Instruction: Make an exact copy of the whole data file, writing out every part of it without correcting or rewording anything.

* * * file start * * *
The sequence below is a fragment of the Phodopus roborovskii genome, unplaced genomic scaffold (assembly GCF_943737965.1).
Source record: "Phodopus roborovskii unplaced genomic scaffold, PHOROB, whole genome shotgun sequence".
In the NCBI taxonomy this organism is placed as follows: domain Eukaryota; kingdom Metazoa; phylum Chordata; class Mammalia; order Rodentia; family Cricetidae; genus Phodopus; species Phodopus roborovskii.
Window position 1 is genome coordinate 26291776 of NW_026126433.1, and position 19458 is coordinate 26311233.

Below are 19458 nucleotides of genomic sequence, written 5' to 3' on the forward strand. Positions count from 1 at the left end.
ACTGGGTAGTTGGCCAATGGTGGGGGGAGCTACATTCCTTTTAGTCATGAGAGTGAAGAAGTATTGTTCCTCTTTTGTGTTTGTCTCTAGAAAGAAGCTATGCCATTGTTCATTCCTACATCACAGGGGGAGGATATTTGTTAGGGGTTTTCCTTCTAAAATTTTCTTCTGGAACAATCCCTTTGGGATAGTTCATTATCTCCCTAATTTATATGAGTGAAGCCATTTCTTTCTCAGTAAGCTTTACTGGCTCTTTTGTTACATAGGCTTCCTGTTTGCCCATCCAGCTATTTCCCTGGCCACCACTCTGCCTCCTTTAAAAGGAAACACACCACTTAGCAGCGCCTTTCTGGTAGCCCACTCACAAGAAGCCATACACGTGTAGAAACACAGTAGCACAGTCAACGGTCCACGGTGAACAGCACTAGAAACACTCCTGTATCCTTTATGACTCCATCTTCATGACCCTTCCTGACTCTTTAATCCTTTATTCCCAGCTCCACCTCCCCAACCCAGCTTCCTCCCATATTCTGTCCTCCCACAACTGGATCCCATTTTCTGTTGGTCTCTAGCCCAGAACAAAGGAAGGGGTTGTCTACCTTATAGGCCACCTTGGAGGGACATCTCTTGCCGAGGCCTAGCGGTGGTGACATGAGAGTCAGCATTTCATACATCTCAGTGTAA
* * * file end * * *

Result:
The sequence below is a fragment of the Phodopus roborovskii genome, unplaced genomic scaffold (assembly GCF_943737965.1).
Source record: "Phodopus roborovskii unplaced genomic scaffold, PHOROB, whole genome shotgun sequence".
In the NCBI taxonomy this organism is placed as follows: domain Eukaryota; kingdom Metazoa; phylum Chordata; class Mammalia; order Rodentia; family Cricetidae; genus Phodopus; species Phodopus roborovskii.
Window position 1 is genome coordinate 26291776 of NW_026126433.1, and position 19458 is coordinate 26311233.

Below are 19458 nucleotides of genomic sequence, written 5' to 3' on the forward strand. Positions count from 1 at the left end.
ACTGGGTAGTTGGCCAATGGTGGGGGGAGCTACATTCCTTTTAGTCATGAGAGTGAAGAAGTATTGTTCCTCTTTTGTGTTTGTCTCTAGAAAGAAGCTATGCCATTGTTCATTCCTACATCACAGGGGGAGGATATTTGTTAGGGGTTTTCCTTCTAAAATTTTCTTCTGGAACAATCCCTTTGGGATAGTTCATTATCTCCCTAATTTATATGAGTGAAGCCATTTCTTTCTCAGTAAGCTTTACTGGCTCTTTTGTTACATAGGCTTCCTGTTTGCCCATCCAGCTATTTCCCTGGCCACCACTCTGCCTCCTTTAAAAGGAAACACACCACTTAGCAGCGCCTTTCTGGTAGCCCACTCACAAGAAGCCATACACGTGTAGAAACACAGTAGCACAGTCAACGGTCCACGGTGAACAGCACTAGAAACACTCCTGTATCCTTTATGACTCCATCTTCATGACCCTTCCTGACTCTTTAATCCTTTATTCCCAGCTCCACCTCCCCAACCCAGCTTCCTCCCATATTCTGTCCTCCCACAACTGGATCCCATTTTCTGTTGGTCTCTAGCCCAGAACAAAGGAAGGGGTTGTCTACCTTATAGGCCACCTTGGAGGGACATCTCTTGCCGAGGCCTAGCGGTGGTGACATGAGAGTCAGCATTTCATACATCTCAGTGTAA